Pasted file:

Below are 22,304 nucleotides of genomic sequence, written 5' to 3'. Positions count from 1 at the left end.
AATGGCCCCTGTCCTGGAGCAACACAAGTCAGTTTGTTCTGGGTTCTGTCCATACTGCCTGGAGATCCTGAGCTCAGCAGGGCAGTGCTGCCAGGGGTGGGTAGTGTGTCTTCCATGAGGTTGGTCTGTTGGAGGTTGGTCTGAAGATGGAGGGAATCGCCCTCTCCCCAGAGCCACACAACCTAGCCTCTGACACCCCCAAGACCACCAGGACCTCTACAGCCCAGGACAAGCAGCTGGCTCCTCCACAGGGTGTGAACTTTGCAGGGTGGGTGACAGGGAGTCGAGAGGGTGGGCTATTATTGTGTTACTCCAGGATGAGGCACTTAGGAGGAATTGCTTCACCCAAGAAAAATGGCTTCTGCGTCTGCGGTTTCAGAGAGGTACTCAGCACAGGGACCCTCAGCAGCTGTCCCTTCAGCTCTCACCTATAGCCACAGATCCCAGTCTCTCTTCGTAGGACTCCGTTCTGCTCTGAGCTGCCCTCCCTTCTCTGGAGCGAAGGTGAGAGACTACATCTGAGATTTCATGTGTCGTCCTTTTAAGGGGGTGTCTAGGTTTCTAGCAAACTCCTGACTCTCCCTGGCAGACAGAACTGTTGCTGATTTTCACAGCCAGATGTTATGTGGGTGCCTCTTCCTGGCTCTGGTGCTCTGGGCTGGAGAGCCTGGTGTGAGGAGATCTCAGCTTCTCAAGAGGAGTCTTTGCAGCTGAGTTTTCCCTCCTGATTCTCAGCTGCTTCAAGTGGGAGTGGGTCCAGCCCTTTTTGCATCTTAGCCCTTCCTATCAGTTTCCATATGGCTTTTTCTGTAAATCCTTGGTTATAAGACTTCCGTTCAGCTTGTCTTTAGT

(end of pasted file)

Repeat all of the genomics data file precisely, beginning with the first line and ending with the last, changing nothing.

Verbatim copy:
Below are 22,304 nucleotides of genomic sequence, written 5' to 3'. Positions count from 1 at the left end.
AATGGCCCCTGTCCTGGAGCAACACAAGTCAGTTTGTTCTGGGTTCTGTCCATACTGCCTGGAGATCCTGAGCTCAGCAGGGCAGTGCTGCCAGGGGTGGGTAGTGTGTCTTCCATGAGGTTGGTCTGTTGGAGGTTGGTCTGAAGATGGAGGGAATCGCCCTCTCCCCAGAGCCACACAACCTAGCCTCTGACACCCCCAAGACCACCAGGACCTCTACAGCCCAGGACAAGCAGCTGGCTCCTCCACAGGGTGTGAACTTTGCAGGGTGGGTGACAGGGAGTCGAGAGGGTGGGCTATTATTGTGTTACTCCAGGATGAGGCACTTAGGAGGAATTGCTTCACCCAAGAAAAATGGCTTCTGCGTCTGCGGTTTCAGAGAGGTACTCAGCACAGGGACCCTCAGCAGCTGTCCCTTCAGCTCTCACCTATAGCCACAGATCCCAGTCTCTCTTCGTAGGACTCCGTTCTGCTCTGAGCTGCCCTCCCTTCTCTGGAGCGAAGGTGAGAGACTACATCTGAGATTTCATGTGTCGTCCTTTTAAGGGGGTGTCTAGGTTTCTAGCAAACTCCTGACTCTCCCTGGCAGACAGAACTGTTGCTGATTTTCACAGCCAGATGTTATGTGGGTGCCTCTTCCTGGCTCTGGTGCTCTGGGCTGGAGAGCCTGGTGTGAGGAGATCTCAGCTTCTCAAGAGGAGTCTTTGCAGCTGAGTTTTCCCTCCTGATTCTCAGCTGCTTCAAGTGGGAGTGGGTCCAGCCCTTTTTGCATCTTAGCCCTTCCTATCAGTTTCCATATGGCTTTTTCTGTAAATCCTTGGTTATAAGACTTCCGTTCAGCTTGTCTTTAGT